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Name: James K.
Status: student
Age: 30s
Location: N/A
Country: N/A
Date: Saturday, April 20, 2002

Is there a substance that can block magnetic force and act as a shield (such as Nu-Metal or soft iron), but which, unlike these two substances is not affected itself by the magnet. For example, wood is not affected, by a magnet but unfortunately, it is not an effective shield. Is there a substance that can act as a shield but also be unaffected (ie. not attracted to the magnet)?


There is not such a material. If you explore the field of magnetism, you will discover something called Ampere's Law. The source of magnetic field is moving electric charges, either through a circuit or around an atom. The only way to shield a magnetic field is to provide electric charges moving in the opposite direction. These two set of moving charges will feel magnetic force between each other.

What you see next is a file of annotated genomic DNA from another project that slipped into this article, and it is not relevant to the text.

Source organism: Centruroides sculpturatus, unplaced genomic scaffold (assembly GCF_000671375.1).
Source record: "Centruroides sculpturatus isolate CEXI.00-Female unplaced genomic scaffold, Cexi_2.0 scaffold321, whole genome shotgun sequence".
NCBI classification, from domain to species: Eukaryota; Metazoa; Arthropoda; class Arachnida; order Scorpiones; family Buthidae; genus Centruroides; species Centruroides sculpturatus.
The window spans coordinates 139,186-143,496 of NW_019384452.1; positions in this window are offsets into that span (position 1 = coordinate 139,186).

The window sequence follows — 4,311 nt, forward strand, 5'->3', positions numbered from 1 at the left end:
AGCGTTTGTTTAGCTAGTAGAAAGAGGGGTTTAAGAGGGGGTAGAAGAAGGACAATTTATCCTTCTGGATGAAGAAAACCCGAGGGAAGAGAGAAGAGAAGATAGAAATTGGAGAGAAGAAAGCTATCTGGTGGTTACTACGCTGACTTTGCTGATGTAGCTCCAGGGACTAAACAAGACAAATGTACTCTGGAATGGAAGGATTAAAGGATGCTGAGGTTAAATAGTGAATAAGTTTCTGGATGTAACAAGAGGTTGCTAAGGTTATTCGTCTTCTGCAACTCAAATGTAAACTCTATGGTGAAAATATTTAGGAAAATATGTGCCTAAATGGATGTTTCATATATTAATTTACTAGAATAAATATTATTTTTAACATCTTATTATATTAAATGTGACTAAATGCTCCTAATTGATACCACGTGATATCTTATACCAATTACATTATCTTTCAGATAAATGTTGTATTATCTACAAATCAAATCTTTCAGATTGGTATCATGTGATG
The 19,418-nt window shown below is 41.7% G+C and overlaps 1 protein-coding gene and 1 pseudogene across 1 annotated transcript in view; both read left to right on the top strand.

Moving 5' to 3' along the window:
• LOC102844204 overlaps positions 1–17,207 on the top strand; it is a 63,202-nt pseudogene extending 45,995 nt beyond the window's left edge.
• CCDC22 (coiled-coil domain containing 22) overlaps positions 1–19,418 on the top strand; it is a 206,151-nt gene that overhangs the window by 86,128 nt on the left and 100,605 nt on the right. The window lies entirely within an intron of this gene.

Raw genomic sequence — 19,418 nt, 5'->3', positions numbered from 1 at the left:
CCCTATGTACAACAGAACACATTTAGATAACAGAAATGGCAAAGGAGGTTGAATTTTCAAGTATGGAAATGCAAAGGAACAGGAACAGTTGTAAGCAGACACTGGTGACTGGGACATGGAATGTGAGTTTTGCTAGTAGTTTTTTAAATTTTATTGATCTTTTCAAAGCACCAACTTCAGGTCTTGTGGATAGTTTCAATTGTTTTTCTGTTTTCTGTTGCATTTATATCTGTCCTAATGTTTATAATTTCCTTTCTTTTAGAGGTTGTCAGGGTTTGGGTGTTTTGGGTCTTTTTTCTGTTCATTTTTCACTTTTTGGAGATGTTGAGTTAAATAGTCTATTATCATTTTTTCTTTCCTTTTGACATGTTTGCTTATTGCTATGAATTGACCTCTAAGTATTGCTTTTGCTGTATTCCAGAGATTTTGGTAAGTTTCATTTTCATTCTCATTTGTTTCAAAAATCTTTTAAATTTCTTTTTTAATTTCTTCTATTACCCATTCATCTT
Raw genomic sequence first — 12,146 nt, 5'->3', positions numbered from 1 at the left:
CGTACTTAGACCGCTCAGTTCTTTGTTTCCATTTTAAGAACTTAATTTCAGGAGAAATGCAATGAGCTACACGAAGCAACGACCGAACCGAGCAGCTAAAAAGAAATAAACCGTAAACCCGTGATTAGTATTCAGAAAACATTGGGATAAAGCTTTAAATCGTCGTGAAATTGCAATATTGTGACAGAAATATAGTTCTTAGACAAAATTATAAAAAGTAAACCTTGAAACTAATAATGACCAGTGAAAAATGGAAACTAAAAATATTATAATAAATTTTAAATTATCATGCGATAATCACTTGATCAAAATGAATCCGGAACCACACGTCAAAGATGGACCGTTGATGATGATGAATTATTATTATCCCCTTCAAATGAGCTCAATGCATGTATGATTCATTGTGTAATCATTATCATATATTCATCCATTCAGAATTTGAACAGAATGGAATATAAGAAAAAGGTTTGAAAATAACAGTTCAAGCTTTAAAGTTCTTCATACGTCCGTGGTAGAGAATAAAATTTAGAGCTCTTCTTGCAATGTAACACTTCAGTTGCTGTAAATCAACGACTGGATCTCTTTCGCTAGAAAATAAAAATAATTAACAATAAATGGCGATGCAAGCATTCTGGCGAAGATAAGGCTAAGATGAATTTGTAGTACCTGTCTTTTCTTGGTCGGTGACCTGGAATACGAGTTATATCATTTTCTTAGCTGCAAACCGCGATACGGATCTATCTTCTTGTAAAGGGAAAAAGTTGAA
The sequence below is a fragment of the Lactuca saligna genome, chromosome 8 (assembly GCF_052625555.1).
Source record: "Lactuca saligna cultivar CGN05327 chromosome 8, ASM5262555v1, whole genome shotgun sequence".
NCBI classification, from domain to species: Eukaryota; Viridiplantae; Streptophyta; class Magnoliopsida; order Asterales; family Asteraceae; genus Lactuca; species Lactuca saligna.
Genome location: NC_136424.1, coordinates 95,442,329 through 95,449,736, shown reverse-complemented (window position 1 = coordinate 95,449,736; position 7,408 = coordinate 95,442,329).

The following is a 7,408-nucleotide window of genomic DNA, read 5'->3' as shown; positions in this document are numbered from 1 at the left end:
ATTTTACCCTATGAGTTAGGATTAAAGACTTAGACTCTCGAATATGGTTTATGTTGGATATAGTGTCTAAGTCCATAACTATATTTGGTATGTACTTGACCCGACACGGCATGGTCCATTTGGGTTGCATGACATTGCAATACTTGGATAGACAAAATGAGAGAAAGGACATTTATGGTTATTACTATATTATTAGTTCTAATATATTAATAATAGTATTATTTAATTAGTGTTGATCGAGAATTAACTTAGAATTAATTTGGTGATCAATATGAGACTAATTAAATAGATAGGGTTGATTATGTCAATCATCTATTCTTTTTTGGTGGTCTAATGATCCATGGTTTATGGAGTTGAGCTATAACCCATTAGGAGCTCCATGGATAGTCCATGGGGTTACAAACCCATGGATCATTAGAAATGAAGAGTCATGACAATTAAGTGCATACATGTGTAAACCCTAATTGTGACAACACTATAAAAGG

One example of such a device is coaxial cable: one cable formed as a cylinder around another. The current of one cable is exactly opposite that of the other. Each produces a magnetic field, but the fields cancel each other outside the outer cable. There is a very magnetic field between the cables. Because of the circular geometry, everything is symmetric. The inner cable is pulled outward in all directions, and the outer cable is pulled inward. After all is said and done, it works out to be a very useful and reliable piece of equipment.

Dr. Ken Mellendorf
Physics Instructor
Illinois Central College

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